Saturday, June 16, 2012

Habitat 10K and Live High Train Low Study

Habitat 10K and Live High-Train Low Study

Today was the Habitat 10K run up here in Winter Park. I've never done the run, let alone this distance (this is my 3rd race so far), but do have a fun loop of Creekside to Flume with a tag of Fools Creek that is around 7.2 miles. On these shorter races I figure there is always going to be a couple speedsters that will just take off and blow away the rest of us. No different here, except that I turned out to be one of the speedsters. The morning was hot with no shade, and the race got started at 9:00 in a very casual manner. This is a fundraiser, so it is very casual and quite fun. A group of us took off from the start and kept together for the first 3 miles, at which point I was in 4th with one guy out front and two others next to me. At the turn around I pulled away from the other two runners and kept my pace going the rest of the way. I never looked back, but could hear there were others behind me (no idea how many or how far), so I was motivated to keep pushing. I focused on my cadence and leg speed, noticing that if I tried to open up my stride (thinking I would push a little harder to get some distance), I would actually slow down. So I worked on much quicker strides that almost felt closer to a very fast shuffle then big strides in a run. This worked, and I was able to stay in second for the finish in 41:39. I have no idea if that is a good time for this distance, but I figure it is decent for a race at 9,000 feet. I'm excited to start feeling more confident during a race, which is obviously helping. That, and getting my fuel and drinking down is also helping. Now back to some longer distances before the North Fork 50K in two weeks.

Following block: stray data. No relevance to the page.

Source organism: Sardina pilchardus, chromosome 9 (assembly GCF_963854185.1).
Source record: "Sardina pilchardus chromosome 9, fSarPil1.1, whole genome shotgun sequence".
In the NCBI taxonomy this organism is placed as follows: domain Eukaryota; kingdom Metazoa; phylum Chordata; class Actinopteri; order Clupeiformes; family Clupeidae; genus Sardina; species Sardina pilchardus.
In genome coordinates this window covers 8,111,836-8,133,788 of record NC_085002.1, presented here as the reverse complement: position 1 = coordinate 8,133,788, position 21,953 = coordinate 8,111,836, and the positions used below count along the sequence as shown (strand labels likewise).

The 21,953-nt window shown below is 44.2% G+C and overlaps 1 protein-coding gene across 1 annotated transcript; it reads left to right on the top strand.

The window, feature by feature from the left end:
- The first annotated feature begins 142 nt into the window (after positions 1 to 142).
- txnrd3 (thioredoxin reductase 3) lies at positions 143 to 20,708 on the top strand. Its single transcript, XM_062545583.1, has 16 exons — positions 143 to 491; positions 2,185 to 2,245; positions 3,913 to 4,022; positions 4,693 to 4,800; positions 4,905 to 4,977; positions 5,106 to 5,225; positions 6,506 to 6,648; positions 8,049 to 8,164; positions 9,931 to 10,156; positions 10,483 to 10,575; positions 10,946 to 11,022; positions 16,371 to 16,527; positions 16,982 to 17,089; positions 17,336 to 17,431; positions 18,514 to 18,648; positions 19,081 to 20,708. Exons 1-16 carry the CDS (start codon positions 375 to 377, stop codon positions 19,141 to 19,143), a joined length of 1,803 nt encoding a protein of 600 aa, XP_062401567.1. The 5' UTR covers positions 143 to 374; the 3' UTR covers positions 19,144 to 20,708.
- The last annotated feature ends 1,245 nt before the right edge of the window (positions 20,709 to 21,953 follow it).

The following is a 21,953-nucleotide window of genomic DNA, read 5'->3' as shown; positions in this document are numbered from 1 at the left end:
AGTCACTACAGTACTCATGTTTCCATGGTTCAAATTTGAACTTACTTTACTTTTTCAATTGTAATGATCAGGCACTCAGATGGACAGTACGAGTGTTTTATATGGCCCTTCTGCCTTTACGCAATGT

In other news, a new study just published looks at the Live High-Train Low idea that has been around for at least 20 years or so. The general idea is that if you live high your body must adapt to be able to process oxygen better (as well as increase efficiencies in lactate thresholds, VO2Max, and blood/oxygen flows, among other things). Then, when you train at a low altitude, your body is more efficient and with the extra oxygen you are able to train harder then if you were at altitude. Well, this new study says that idea holds no scientific merit. At least not if you only do it for four weeks. They found that there was no noticeable muscular or systemic capacity for maintaining pH and K+ balance in athletes that spent four weeks Living High and Training Low. Now, this study only looks at pH and K+, and not at VO2Max, lung capacity, oxygen ratios in the blood, etc. Similarly, it was only conducted for four weeks. I personally Live High and Train High, but that changes the stresses. So, a two week crash course of Living High and Training Low may not be worth the effort. Whether spending the summer at altitude will improve your running is another question. I think it does, and by the number of runners who move up to Leadville, Silverton, or somewhere else seem to indicate, others do to. However, they are also Living High and Training High.

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